Atorvastatin use is contraindicated during breastfeeding [see Contraindications (4)]. There is no available information on the effects of the drug on the breastfed infant or the effects of the drug on milk production. It is not known whether atorvastatin is present in human milk, but it has been shown that another drug in this class passes into human milk and atorvastatin is present in rat milk. Because of the potential for serious adverse reactions in a breastfed infant, advise women that breastfeeding is not recommended during treatment with atorvastatin.
Atorvastatin may cause fetal harm when administered to a pregnant woman. Advise females of reproductive potential to use effective contraception during treatment with atorvastatin [see Use in Specific Populations (8.1)].
Heterozygous Familial Hypercholesterolemia (HeFH)
The safety and effectiveness of atorvastatin have been established in pediatric patients,10 years to 17 years of age, with HeFH as an adjunct to diet to reduce total cholesterol, LDL-C, and apo B levels when, after an adequate trial of diet therapy, the following are present:
- LDL-C ≥ 190 mg/dL, or
- LDL-C ≥ 160 mg/dL and
- a positive family history of FH, or premature CVD in a first, or second-degree relative, or
- two or more other CVD risk factors are present.
- A placebo-controlled clinical trial of 6 months duration in 187 boys and postmenarchal girls,10 years to 17 years of age. Patients treated with 10 mg or 20 mg daily atorvastatin had an adverse reaction profile generally similar to that of patients treated with placebo. In this limited controlled study, there was no significant effect on growth or sexual maturation in boys or on menstrual cycle length in girls.
The long-term efficacy of atorvastatin therapy initiated in childhood to reduce morbidity and mortality in adulthood has not been established.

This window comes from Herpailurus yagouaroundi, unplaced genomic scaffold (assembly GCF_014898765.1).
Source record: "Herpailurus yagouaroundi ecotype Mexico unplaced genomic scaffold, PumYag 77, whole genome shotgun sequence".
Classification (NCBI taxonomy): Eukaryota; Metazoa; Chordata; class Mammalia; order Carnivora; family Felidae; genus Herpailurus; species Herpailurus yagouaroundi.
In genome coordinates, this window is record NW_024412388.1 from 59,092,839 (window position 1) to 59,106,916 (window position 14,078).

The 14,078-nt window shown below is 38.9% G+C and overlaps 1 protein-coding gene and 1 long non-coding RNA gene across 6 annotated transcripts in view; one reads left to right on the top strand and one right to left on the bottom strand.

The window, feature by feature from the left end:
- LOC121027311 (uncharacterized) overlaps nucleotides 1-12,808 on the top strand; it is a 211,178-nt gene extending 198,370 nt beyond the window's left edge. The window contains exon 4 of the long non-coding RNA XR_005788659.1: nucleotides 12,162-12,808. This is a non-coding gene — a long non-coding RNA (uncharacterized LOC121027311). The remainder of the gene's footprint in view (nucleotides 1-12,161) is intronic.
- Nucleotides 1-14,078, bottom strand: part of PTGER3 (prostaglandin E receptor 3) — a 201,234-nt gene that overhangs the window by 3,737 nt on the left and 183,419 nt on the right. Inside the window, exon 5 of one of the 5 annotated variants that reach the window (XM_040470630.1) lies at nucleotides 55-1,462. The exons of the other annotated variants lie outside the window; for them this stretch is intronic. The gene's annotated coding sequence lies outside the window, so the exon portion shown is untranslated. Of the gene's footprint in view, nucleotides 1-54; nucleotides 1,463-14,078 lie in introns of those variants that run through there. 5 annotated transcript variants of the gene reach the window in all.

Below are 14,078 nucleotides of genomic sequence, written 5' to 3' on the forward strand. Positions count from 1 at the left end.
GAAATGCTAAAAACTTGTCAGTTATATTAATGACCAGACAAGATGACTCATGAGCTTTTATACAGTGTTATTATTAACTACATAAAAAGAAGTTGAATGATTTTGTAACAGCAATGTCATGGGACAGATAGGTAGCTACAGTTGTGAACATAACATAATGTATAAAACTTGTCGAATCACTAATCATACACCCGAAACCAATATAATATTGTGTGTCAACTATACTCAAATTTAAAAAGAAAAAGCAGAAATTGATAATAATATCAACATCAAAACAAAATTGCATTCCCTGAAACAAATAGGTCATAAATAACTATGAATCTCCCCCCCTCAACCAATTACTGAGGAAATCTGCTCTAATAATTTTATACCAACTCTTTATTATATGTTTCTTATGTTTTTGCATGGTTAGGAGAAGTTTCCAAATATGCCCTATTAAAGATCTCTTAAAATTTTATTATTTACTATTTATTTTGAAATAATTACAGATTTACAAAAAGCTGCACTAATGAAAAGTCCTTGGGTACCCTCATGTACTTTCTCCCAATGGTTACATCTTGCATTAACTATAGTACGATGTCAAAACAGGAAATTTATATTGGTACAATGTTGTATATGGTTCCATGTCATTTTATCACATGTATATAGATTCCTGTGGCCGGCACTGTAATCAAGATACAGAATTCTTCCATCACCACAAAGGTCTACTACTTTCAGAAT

The safety and efficacy of atorvastatin have not been established in pediatric patients younger than 10 years of age with HeFH.
Additional pediatric use information is approved for Pfizer’s LIPITOR (atorvastatin calcium) tablets. However, due to Pfizer’s marketing exclusivity rights, this drug product is not labeled with that pediatric information.
Homozygous Familial Hypercholesterolemia (HoFH)
Clinical efficacy of atorvastatin with dosages up to 80 mg/day for 1 year was evaluated in an uncontrolled study of patients with HoFH including 8 pediatric patients [see Clinical Studies (14.5)].
Of the 39,828 patients who received atorvastatin in clinical studies, 15,813 (40%) were ≥ 65 years old and 2,800 (7%) were ≥ 75 years old. No overall differences in safety or effectiveness were observed between these subjects and younger subjects, and other reported clinical experience has not identified differences in responses between the elderly and younger patients, but greater sensitivity of some older adults cannot be ruled out. Since advanced age (≥65 years) is a predisposing factor for myopathy, atorvastatin should be prescribed with caution in the elderly.
Atorvastatin is contraindicated in patients with active liver disease which may include unexplained persistent elevations in hepatic transaminase levels [see Contraindications (4) and Clinical Pharmacology (12.3)].
There is no specific treatment for atorvastatin overdosage. In the event of an overdose, the patient should be treated symptomatically, and supportive measures instituted as required. Due to extensive drug binding to plasma proteins, hemodialysis is not expected to significantly enhance atorvastatin clearance.
Atorvastatin is a synthetic lipid-lowering agent. Atorvastatin is an inhibitor of 3-hydroxy-3-methylglutaryl-coenzyme A (HMG-CoA) reductase. This enzyme catalyzes the conversion of HMG-CoA to mevalonate, an early and rate-limiting step in cholesterol biosynthesis.
Atorvastatin calcium, USP is [R-(R*, R*)]-2-(4-fluorophenyl)-ß,δ-dihydroxy-5-(1-methylethyl)-3-phenyl-4-[(phenylamino)carbonyl]-1H-Pyrrole-1-heptanoic acid, calcium salt (2:1) trihydrate. The molecular formula of atorvastatin calcium is (C33 H34 FN2 O5 )2 Ca•3H2 O and its molecular weight is 1209.42. Its structural formula is:
Atorvastatin calcium USP is a white to off-white crystalline powder that is insoluble in aqueous solutions of pH 4 and below. Atorvastatin calcium is very slightly soluble in distilled water, pH 7.4 phosphate buffer, and acetonitrile; slightly soluble in ethanol; and freely soluble in methanol.